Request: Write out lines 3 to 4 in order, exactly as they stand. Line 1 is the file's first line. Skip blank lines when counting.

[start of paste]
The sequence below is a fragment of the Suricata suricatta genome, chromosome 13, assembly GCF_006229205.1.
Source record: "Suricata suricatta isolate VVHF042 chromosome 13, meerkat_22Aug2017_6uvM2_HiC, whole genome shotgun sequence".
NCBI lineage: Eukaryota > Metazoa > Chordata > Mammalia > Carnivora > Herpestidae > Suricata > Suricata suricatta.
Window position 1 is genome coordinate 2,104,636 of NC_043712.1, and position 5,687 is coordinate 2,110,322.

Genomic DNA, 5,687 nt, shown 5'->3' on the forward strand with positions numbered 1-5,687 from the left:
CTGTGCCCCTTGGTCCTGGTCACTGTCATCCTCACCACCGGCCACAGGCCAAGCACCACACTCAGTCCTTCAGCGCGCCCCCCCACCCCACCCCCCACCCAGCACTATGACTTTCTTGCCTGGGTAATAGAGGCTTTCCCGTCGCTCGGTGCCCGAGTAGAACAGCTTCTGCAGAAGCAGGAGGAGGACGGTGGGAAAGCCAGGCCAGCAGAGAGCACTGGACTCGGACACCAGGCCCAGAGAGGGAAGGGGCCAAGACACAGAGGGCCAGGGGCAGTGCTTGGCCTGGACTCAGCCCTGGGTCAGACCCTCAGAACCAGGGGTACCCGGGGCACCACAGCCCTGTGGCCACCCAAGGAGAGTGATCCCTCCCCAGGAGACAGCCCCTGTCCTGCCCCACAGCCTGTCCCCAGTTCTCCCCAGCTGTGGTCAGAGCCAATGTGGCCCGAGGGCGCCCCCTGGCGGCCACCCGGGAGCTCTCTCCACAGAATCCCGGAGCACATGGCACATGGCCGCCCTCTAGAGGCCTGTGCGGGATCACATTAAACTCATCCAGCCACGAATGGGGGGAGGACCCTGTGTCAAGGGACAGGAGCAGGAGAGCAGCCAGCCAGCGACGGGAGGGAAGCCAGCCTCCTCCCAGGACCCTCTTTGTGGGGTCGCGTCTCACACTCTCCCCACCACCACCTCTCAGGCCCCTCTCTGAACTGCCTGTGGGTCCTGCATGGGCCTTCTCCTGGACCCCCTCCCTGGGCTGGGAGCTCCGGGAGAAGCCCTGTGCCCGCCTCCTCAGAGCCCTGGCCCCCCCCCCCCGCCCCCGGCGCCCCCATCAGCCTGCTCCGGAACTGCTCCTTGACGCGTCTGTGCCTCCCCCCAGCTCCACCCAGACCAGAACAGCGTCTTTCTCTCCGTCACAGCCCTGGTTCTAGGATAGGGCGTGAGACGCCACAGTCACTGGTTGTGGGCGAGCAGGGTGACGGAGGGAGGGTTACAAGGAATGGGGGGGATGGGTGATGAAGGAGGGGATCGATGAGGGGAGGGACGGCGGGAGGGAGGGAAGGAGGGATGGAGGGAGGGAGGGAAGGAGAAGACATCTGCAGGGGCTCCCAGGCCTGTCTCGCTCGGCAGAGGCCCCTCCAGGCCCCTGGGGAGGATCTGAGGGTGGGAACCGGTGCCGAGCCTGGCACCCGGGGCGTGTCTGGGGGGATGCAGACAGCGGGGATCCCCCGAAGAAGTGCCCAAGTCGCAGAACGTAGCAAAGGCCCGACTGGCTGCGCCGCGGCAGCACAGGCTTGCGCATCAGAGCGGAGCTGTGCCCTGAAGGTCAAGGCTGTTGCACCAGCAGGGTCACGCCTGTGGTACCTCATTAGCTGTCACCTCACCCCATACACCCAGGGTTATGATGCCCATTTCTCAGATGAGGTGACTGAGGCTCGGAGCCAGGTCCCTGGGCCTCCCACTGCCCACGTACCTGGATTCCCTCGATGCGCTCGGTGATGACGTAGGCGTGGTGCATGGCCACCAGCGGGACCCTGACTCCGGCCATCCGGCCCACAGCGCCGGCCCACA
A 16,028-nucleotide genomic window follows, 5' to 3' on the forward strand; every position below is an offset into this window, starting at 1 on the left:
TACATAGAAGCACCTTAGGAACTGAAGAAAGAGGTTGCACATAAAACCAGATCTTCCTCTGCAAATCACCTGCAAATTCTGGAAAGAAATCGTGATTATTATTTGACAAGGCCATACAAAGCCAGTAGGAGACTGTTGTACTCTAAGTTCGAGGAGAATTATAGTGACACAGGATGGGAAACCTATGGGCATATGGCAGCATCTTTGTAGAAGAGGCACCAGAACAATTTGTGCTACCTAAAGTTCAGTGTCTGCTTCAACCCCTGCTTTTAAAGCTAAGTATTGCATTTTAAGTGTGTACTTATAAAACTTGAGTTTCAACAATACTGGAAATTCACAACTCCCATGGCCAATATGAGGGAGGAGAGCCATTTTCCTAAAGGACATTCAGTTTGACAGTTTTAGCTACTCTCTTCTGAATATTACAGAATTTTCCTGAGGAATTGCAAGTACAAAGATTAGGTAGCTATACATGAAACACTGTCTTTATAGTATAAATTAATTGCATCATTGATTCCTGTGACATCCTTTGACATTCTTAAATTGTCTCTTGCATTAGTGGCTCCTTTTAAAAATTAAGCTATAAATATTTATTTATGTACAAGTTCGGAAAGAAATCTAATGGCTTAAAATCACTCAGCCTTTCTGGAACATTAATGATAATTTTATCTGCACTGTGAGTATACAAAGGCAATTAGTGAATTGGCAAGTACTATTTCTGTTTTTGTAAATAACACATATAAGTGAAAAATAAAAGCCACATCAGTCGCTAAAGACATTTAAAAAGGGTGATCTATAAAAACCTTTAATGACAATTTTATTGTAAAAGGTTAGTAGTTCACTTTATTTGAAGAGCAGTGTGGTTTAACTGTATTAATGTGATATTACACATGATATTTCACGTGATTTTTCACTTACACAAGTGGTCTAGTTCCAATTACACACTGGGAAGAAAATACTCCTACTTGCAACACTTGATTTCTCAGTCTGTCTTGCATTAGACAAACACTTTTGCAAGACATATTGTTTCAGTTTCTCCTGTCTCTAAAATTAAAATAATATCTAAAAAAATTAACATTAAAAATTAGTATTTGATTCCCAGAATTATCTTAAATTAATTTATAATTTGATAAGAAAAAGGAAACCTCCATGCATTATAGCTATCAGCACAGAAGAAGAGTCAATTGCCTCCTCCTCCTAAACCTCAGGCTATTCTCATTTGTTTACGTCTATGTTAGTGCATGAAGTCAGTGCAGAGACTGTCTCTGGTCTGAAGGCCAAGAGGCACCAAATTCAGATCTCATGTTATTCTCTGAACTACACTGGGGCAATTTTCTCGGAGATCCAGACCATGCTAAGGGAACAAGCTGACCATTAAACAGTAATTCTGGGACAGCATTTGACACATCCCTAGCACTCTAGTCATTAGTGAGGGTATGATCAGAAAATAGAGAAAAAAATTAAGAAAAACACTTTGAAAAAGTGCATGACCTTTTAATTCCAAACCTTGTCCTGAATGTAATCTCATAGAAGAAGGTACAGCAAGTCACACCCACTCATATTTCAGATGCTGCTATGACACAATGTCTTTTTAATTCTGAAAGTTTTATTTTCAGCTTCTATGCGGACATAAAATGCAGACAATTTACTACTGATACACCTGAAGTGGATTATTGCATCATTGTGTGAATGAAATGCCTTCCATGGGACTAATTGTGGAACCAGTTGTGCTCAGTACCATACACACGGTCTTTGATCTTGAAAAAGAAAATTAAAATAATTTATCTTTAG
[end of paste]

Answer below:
NCBI lineage: Eukaryota > Metazoa > Chordata > Mammalia > Carnivora > Herpestidae > Suricata > Suricata suricatta.
Window position 1 is genome coordinate 2,104,636 of NC_043712.1, and position 5,687 is coordinate 2,110,322.